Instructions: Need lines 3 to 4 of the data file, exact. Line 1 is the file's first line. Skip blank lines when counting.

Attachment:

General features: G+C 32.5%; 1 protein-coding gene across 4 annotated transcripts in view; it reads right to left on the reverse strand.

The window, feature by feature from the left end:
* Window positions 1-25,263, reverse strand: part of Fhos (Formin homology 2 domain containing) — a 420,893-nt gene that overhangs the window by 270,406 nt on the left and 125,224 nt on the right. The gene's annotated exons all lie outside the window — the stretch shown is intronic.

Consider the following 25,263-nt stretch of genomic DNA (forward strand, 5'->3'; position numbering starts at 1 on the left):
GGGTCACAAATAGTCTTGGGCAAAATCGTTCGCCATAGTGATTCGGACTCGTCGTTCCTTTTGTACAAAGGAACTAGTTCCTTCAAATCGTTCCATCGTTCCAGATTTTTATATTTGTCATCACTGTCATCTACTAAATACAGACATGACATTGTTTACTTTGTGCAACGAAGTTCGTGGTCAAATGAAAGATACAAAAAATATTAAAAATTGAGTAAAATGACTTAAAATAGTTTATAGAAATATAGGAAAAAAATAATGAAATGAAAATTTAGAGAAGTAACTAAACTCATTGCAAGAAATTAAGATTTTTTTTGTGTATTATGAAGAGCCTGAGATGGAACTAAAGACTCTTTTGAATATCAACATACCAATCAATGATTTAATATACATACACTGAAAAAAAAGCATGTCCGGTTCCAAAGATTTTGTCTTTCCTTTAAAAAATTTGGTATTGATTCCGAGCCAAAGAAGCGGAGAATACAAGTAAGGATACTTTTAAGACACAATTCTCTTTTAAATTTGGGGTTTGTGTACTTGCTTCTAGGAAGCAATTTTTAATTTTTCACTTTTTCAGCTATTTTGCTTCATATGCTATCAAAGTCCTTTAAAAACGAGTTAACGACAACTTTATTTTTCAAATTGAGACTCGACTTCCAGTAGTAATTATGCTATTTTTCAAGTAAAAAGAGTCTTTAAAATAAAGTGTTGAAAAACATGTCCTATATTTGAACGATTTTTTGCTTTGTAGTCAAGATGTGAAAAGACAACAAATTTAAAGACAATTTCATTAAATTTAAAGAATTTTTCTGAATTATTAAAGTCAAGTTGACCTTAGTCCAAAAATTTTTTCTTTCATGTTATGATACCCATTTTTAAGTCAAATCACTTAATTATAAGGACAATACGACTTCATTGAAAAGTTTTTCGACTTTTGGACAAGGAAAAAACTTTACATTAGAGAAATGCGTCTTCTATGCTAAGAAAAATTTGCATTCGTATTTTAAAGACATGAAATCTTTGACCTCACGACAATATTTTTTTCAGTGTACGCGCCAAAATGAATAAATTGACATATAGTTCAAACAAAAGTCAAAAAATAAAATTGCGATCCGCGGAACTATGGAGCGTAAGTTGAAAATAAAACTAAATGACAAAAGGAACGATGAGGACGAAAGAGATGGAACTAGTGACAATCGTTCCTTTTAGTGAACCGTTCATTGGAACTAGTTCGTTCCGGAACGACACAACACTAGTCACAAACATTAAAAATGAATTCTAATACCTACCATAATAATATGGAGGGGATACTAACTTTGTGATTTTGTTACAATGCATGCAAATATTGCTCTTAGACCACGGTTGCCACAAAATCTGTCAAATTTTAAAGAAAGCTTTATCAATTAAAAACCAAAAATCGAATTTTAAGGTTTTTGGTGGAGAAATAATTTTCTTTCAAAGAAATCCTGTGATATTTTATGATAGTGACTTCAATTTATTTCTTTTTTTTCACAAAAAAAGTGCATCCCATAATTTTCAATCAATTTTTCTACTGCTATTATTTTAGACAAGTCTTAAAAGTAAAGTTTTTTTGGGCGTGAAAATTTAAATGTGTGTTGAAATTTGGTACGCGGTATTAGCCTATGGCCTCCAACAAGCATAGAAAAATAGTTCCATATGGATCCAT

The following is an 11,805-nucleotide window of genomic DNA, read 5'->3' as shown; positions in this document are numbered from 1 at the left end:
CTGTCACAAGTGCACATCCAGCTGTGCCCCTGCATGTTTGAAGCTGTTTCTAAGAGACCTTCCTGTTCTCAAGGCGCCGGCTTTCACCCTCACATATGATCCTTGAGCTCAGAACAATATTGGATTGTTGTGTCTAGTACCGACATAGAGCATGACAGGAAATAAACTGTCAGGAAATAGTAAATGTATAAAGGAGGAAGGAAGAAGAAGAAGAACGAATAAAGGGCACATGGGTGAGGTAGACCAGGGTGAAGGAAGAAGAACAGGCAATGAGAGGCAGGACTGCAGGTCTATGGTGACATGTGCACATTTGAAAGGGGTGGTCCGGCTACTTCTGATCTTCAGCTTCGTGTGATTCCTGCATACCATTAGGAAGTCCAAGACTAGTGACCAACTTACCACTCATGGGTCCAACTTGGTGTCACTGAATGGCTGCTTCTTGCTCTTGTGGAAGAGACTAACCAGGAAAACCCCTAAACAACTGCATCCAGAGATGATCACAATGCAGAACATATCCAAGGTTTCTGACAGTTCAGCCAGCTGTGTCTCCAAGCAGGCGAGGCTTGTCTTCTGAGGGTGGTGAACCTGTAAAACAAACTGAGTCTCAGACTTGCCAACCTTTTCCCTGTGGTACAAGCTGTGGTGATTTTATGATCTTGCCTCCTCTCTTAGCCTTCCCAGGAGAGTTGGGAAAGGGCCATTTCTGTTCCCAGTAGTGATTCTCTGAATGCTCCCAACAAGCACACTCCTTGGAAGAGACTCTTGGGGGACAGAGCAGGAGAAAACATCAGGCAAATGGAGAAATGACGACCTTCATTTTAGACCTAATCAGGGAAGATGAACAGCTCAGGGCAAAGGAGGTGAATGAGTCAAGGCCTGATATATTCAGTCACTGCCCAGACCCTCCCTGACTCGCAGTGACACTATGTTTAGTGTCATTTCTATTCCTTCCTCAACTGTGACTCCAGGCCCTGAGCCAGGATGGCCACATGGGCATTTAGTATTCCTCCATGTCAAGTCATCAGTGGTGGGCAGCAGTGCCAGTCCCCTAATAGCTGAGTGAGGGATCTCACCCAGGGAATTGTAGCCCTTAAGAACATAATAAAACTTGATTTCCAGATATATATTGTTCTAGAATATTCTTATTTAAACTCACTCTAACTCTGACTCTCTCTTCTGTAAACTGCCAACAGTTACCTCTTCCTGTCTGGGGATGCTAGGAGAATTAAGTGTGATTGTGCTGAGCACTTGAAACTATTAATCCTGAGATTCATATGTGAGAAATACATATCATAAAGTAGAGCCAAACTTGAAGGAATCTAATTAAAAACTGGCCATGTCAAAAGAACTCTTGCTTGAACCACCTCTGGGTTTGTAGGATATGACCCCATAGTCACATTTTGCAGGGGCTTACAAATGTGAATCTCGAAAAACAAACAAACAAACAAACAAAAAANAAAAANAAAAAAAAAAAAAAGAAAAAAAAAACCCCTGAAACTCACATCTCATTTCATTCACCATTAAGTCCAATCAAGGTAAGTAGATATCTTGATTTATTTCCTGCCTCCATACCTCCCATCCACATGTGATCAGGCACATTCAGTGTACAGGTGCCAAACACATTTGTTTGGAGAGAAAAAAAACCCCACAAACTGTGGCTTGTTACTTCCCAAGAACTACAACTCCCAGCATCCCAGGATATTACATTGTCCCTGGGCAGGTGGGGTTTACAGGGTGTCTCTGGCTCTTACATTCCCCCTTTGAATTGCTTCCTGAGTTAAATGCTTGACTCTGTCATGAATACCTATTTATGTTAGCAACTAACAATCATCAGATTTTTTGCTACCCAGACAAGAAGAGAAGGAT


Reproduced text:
* Window positions 1-25,263, reverse strand: part of Fhos (Formin homology 2 domain containing) — a 420,893-nt gene that overhangs the window by 270,406 nt on the left and 125,224 nt on the right. The gene's annotated exons all lie outside the window — the stretch shown is intronic.

Consider the following 25,263-nt stretch of genomic DNA (forward strand, 5'->3'; position numbering starts at 1 on the left):